In the Waiting Room

By Pollitt, Katha | The Nation, April 21, 2003 | Go to article overview

In the Waiting Room


Pollitt, Katha, The Nation


"We are in a funding emergency today," read the e-mail from the New York Abortion Access Fund. Four women, who had come to New York City for second-trimester abortions unavailable in their home states, were about to be sent home because, despite heroic efforts, a clinic social worker had been unable to raise enough money to pay for their procedures, which cost between $1,600 and $2,000. Belinda, from Maryland, needed $750 more. Miranda, from Philadelphia, needed $595 more. Evelynne, from Maryland, needed $445 more. Karina, a 15-year-old rape victim from Massachusetts, needed $1,500 more. The women (these are not their real names) had traveled long distances and had spent the night hoping against hope that the money would be found: At twenty-three weeks, this was their last chance.

Belinda, Miranda, Evelynne and Karina are the human face of the current Congressional debate over "partial-birth abortion," a term invented by anti-choicers that has no precise medical meaning and cannot be found in any medical text. Yet it has obtained wide currency thanks to the media, which, whether out of laziness or ignorance or fear of seeming too liberal, use it far more often than such terms as "dilation and extraction" and "dilation and evacuation," which describe actual methods used in second- and third-term abortions. (A recent Nexis search found that over the past six months, "partial birth" was used 427 times, while "dilation and extraction" was used only 32 times.) The oxymoronic "partial-birth abortion," with accompanying gory description-crushed skull, sucked-out brains, half-delivered fetus-was a stroke of public relations genius; another is the phrase "late term."

When is "late term"? Well, it's when you have a "partial-birth abortion." It is, in other words, a foggy expression that intentionally conflates the second trimester of pregnancy, when according to Roe v. Wade, abortion can be regulated before viability only to safeguard the woman's health, and the third trimester, when abortion can legally be banned except to preserve the woman's life or health. By this sleight of hand, "late term" suggests that most secondtrimester fetuses are viable (although they almost never are, except at the very end) and paints "partial-birth abortions" as legal infanticide. Thus the anti-choicers reframe themselves as the commonsensical moderates and prochoicers as the callous extremists.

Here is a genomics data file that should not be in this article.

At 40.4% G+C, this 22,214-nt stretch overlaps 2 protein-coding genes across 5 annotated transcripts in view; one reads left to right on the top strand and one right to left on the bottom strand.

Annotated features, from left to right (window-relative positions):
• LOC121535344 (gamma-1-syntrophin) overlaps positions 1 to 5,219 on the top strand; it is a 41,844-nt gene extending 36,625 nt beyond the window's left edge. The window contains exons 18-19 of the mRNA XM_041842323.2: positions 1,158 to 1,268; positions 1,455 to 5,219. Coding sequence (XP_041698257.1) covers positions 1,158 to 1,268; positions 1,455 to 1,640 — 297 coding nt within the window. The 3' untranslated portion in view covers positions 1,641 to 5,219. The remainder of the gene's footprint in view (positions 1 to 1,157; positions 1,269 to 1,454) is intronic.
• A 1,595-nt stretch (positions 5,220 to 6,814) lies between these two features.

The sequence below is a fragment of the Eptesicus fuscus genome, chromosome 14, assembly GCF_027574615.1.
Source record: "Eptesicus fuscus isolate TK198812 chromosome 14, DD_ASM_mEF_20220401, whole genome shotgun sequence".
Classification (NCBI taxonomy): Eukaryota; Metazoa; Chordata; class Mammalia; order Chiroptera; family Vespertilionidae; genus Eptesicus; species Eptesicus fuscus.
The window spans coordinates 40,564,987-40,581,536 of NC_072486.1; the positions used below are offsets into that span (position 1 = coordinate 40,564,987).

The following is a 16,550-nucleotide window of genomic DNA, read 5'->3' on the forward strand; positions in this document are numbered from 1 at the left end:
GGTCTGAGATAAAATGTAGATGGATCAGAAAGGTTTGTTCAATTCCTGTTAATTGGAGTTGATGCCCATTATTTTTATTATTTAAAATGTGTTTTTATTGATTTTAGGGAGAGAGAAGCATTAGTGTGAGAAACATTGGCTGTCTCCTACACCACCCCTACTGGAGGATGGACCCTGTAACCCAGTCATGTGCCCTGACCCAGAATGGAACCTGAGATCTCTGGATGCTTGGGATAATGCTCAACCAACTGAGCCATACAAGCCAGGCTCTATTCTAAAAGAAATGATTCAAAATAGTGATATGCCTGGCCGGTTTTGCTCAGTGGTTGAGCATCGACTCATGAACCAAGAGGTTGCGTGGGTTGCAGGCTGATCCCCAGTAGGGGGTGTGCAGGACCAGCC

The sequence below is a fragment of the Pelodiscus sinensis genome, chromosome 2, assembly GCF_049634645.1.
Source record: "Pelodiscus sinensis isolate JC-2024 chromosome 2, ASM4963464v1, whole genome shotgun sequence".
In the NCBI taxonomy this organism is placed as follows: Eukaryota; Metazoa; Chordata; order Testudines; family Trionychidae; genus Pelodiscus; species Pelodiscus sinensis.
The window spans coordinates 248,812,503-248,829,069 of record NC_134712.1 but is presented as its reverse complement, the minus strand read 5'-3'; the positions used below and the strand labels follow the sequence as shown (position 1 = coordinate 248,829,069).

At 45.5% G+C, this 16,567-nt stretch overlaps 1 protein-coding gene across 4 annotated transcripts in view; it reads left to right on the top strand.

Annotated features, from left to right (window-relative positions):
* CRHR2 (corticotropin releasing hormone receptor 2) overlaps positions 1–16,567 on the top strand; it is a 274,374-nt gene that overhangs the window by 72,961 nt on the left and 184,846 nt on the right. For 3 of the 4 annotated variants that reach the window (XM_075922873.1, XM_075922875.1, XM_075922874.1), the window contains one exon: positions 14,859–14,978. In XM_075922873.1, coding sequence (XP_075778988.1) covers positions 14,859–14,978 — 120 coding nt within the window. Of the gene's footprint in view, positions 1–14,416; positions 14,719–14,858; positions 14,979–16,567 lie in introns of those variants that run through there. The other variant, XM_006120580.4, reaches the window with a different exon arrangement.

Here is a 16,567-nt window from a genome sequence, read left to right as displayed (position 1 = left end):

Going after "partial-birth abortion" is a brilliant tactic. The phrase doesn't insult the pregnant woman the way "convenience abortion," "abortion as birth control" and "abortion as murder" do, implying that women get pregnant out of laziness and kill on a whim; and a ban appears to affect only the kind of abortion a woman can have, not whether she gets to have one at all. But the smoke and mirrors of "partial-birth abortion" language may be used to limit many common abortion procedures.

Propaganda works: There is some evidence from polls that young women are more likely to oppose legal abortion than comparable women even ten years ago, and, according to an anecdotal but suggestive feature story in the New York Times ("Surprise, Mom, I'm Against Abortion," March 30), the furor over "partial-birth abortion" is one reason.

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